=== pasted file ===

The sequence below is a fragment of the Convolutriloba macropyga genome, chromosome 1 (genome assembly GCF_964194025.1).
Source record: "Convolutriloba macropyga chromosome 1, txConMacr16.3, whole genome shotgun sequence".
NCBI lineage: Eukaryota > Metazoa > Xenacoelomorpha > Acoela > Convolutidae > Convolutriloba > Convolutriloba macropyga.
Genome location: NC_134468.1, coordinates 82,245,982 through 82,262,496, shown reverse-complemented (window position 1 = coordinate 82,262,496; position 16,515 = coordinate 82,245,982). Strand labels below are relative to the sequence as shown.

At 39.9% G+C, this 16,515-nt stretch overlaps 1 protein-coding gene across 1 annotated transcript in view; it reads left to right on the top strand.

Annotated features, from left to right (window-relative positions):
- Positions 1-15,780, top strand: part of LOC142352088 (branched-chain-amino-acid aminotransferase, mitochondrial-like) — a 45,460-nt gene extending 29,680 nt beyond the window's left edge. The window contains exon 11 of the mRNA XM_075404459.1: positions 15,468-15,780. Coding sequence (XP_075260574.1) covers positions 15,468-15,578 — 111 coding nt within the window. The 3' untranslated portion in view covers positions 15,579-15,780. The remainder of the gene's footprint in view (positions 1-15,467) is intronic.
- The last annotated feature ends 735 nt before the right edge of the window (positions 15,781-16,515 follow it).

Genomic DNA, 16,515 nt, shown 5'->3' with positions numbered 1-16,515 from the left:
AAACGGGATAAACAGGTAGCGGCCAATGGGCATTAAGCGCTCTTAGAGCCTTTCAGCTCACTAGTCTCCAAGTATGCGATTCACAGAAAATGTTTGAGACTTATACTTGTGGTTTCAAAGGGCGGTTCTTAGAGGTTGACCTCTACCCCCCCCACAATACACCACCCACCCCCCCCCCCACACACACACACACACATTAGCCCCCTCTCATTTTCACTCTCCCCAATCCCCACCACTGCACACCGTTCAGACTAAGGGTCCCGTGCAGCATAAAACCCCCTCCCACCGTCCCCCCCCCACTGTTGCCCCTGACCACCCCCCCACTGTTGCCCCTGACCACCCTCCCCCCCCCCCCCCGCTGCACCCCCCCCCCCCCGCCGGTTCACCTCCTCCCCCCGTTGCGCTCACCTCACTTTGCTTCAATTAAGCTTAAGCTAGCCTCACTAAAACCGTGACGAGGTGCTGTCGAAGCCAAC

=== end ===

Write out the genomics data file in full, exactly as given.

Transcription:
The sequence below is a fragment of the Convolutriloba macropyga genome, chromosome 1 (genome assembly GCF_964194025.1).
Source record: "Convolutriloba macropyga chromosome 1, txConMacr16.3, whole genome shotgun sequence".
NCBI lineage: Eukaryota > Metazoa > Xenacoelomorpha > Acoela > Convolutidae > Convolutriloba > Convolutriloba macropyga.
Genome location: NC_134468.1, coordinates 82,245,982 through 82,262,496, shown reverse-complemented (window position 1 = coordinate 82,262,496; position 16,515 = coordinate 82,245,982). Strand labels below are relative to the sequence as shown.

At 39.9% G+C, this 16,515-nt stretch overlaps 1 protein-coding gene across 1 annotated transcript in view; it reads left to right on the top strand.

Annotated features, from left to right (window-relative positions):
- Positions 1-15,780, top strand: part of LOC142352088 (branched-chain-amino-acid aminotransferase, mitochondrial-like) — a 45,460-nt gene extending 29,680 nt beyond the window's left edge. The window contains exon 11 of the mRNA XM_075404459.1: positions 15,468-15,780. Coding sequence (XP_075260574.1) covers positions 15,468-15,578 — 111 coding nt within the window. The 3' untranslated portion in view covers positions 15,579-15,780. The remainder of the gene's footprint in view (positions 1-15,467) is intronic.
- The last annotated feature ends 735 nt before the right edge of the window (positions 15,781-16,515 follow it).

Genomic DNA, 16,515 nt, shown 5'->3' with positions numbered 1-16,515 from the left:
AAACGGGATAAACAGGTAGCGGCCAATGGGCATTAAGCGCTCTTAGAGCCTTTCAGCTCACTAGTCTCCAAGTATGCGATTCACAGAAAATGTTTGAGACTTATACTTGTGGTTTCAAAGGGCGGTTCTTAGAGGTTGACCTCTACCCCCCCCACAATACACCACCCACCCCCCCCCCCACACACACACACACACATTAGCCCCCTCTCATTTTCACTCTCCCCAATCCCCACCACTGCACACCGTTCAGACTAAGGGTCCCGTGCAGCATAAAACCCCCTCCCACCGTCCCCCCCCCACTGTTGCCCCTGACCACCCCCCCACTGTTGCCCCTGACCACCCTCCCCCCCCCCCCCCGCTGCACCCCCCCCCCCCCGCCGGTTCACCTCCTCCCCCCGTTGCGCTCACCTCACTTTGCTTCAATTAAGCTTAAGCTAGCCTCACTAAAACCGTGACGAGGTGCTGTCGAAGCCAAC